The woman glanced up at the face looming over her, and her eyes flashed in fright. She struggled to stand in Sir Martin's hands and spread her wings—but even as she did so, Martin saw the wing that had been most tangled hung at an odd angle. The small creature tried to fly away, but the broken wing would not move, and she spun and flopped toward the ground.
"Wait!" Sir Martin dove in a crouch to catch her again. Now he knelt in the soft grass of the forest floor. "It's all right, I'm not going to hurt you," he said. "Be still."
The creature ceased her futile efforts and curled her small body into a ball, hugging her knees to her chest like a human would. The soft sounds of sorrow reached Sir Martin's ear. He held up the former prisoner before him.
"Do you speak?" He asked.
She did not raise her head, but nodded it.
"What is your name, little one?" He asked gently.
She lifted her head and looked at him, but averted her eyes almost immediately. "Bronwen," she answered.
"My name is Sir Martin. What manner of creature are you? I have never seen anything like you!"
Bronwen looked up at him. "I am a woodland fairy. What are you doing in the ancient forest, Sir Martin?"
The knight sighed, "It is every knight's duty to perform a quest to prove he is able. I was looking for mine when I came across this forest and found you trapped in that poacher's net." He paused. "How came you to be so ensnared?"
Bronwen shook her head and sat upon Sir Martin's palm. She had lovely brown hair and a simple white dress. "It was my own fault. I should have been heading for the Druid Circle at the center of the forest, where others of my kind live, but instead I stopped to chase a squirrel around the trees. I didn't see the net till it was too late." She fingered the feathers on her broken wing.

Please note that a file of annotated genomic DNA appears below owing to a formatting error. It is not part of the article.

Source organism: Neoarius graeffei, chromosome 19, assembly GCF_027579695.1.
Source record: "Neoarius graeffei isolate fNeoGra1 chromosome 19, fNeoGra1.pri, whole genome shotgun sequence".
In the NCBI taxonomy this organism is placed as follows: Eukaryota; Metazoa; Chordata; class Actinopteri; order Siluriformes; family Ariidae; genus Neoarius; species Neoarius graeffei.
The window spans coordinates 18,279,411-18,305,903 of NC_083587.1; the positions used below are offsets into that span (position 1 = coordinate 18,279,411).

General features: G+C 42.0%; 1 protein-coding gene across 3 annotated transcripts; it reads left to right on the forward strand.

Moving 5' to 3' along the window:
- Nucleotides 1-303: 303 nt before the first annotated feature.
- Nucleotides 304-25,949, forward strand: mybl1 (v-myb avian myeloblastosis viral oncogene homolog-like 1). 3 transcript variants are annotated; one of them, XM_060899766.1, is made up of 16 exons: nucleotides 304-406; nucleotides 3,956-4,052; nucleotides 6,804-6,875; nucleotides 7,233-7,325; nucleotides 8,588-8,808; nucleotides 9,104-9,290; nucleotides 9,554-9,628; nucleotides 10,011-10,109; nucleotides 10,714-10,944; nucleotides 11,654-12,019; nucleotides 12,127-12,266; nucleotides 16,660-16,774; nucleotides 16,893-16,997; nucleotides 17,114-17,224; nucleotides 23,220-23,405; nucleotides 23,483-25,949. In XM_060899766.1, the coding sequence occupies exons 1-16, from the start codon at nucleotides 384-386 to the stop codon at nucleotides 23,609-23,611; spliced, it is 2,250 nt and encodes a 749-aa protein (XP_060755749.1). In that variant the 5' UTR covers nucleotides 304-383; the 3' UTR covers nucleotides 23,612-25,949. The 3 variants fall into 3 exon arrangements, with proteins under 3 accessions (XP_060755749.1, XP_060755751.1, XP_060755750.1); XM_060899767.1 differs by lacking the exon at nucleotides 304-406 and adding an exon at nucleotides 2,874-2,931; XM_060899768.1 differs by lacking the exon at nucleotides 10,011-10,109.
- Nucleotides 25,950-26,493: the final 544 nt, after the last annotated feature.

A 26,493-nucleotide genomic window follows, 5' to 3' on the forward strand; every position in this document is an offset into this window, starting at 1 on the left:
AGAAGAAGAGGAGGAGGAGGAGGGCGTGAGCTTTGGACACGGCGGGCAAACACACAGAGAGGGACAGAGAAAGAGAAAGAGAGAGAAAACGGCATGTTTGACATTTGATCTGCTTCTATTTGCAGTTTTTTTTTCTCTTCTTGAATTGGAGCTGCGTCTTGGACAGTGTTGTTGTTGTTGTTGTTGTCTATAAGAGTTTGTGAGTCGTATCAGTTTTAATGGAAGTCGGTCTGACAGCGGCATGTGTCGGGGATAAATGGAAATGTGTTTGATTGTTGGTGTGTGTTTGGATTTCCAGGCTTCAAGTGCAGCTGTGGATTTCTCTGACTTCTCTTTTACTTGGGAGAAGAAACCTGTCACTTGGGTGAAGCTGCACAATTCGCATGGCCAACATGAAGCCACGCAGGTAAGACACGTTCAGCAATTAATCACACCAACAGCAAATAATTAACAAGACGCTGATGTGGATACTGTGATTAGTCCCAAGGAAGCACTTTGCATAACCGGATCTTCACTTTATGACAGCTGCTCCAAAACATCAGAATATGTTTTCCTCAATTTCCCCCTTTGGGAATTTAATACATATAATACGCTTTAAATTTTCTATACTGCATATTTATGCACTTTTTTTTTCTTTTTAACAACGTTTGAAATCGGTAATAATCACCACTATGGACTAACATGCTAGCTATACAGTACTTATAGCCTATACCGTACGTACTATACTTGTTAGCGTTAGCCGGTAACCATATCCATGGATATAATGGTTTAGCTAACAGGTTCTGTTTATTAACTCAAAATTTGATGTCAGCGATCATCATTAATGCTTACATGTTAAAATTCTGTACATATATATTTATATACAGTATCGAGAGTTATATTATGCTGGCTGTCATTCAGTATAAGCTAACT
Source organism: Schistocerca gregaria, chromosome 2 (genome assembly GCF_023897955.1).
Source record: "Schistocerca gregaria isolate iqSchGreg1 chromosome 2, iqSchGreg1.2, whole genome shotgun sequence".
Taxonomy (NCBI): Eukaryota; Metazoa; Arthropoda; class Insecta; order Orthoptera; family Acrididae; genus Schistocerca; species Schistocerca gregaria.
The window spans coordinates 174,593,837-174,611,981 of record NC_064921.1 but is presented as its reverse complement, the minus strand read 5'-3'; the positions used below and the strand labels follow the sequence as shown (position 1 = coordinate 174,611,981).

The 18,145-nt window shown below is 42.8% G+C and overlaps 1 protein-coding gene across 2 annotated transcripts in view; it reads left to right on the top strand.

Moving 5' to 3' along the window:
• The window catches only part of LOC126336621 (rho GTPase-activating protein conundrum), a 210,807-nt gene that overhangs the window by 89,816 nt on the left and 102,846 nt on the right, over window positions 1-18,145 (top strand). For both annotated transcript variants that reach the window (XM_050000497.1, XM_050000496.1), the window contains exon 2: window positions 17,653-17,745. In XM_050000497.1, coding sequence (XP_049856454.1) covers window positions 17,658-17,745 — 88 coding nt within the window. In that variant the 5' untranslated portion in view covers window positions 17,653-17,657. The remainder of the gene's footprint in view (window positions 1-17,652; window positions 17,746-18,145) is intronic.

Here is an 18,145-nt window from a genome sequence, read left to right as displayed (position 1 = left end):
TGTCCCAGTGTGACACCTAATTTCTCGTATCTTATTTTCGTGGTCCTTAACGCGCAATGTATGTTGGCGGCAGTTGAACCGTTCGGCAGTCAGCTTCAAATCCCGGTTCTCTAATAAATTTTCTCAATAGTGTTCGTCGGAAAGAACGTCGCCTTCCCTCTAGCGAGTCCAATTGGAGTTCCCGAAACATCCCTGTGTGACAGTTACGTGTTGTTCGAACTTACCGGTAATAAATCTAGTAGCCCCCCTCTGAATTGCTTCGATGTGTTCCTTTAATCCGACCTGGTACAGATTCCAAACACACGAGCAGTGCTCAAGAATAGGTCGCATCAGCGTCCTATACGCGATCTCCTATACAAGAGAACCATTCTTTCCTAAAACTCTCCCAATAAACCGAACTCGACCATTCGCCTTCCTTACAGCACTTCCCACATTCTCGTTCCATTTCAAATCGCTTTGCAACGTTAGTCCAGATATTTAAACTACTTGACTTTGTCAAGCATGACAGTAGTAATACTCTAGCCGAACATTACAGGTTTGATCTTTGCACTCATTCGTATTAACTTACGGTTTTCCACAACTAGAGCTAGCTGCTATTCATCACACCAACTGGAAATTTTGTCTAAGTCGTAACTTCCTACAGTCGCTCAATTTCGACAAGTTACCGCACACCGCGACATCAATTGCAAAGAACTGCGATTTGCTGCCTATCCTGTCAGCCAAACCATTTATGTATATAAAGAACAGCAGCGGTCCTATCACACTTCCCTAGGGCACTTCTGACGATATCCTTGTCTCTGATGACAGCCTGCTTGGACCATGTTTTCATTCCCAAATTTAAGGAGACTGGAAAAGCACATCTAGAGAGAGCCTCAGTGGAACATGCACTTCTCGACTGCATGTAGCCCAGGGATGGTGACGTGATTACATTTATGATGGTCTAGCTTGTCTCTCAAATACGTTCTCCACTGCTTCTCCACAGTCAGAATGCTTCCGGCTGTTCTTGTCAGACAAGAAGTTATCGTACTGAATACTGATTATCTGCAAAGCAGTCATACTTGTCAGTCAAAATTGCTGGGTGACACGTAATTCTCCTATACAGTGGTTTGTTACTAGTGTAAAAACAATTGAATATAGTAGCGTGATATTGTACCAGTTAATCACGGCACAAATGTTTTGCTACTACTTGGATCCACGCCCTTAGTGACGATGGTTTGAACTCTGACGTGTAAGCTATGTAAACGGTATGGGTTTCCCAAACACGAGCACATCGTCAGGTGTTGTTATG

Sir Martin considered the weak, vulnerable fairy that had just happened across his path. "Perhaps your presence is a sign," he mused.
"Pardon?" Bronwen looked up at him, letting her knees drop to the side in a more comfortable position.
Sir Martin smiled as the idea appealed to him. "I came in here looking for a quest--perhaps helping you will either be my quest, or help me get closer to it."
Bronwen clasped her tiny hands as her good wing fluttered. "Are you certain? It doesn't really sound like much of a quest; I have no special gifts to bestow on you."
Martin waved his other hand. "It is no great matter," he said. "While it is true, most quests do consist of slaying some beast or other, a knight such as I cannot be above such a journey as this; who knows what challenges we may face? Surely you wouldn't make it all the way there on your own."
Bronwen smiled and stood to display her thanks with a curtsey. "I would be most grateful, Sir Knight! It is true, the forest is dangerous for the fairy-folk such as me. Perhaps you might even get the opportunity to slay the Beast of the Forest after all!"
Martin stood and placed the small fairy upon his shoulder, where she rested comfortably against his pauldron. "What's this? Tell me more; what manner of beast is it?"
"A most cunning and devious kind," Bronwen assured him as they ventured deeper into the forest. "With long claws and thick fangs and twisted horns, it roams this forest, looking to capture the fairies. It is deadly and intelligent; I believe the Beast set up the nets in the tree, just in case a fairy might go wandering too far away from the Circle--as I did." She hung her head.
Sir Martin loosened his scabbard. "How will I know if the beast is close by?" he asked, dropping his voice to a hush.
"Its feet are like the claws of wolves," she told him. "And its fur carries a distinct, musty odor. It likes to hide in deep shadows, so as long as we stay on this path lit by daylight," she pointed to the bright thread running through the forest, illuminated by the sunbeams pouring through the canopy, "we will be safe enough."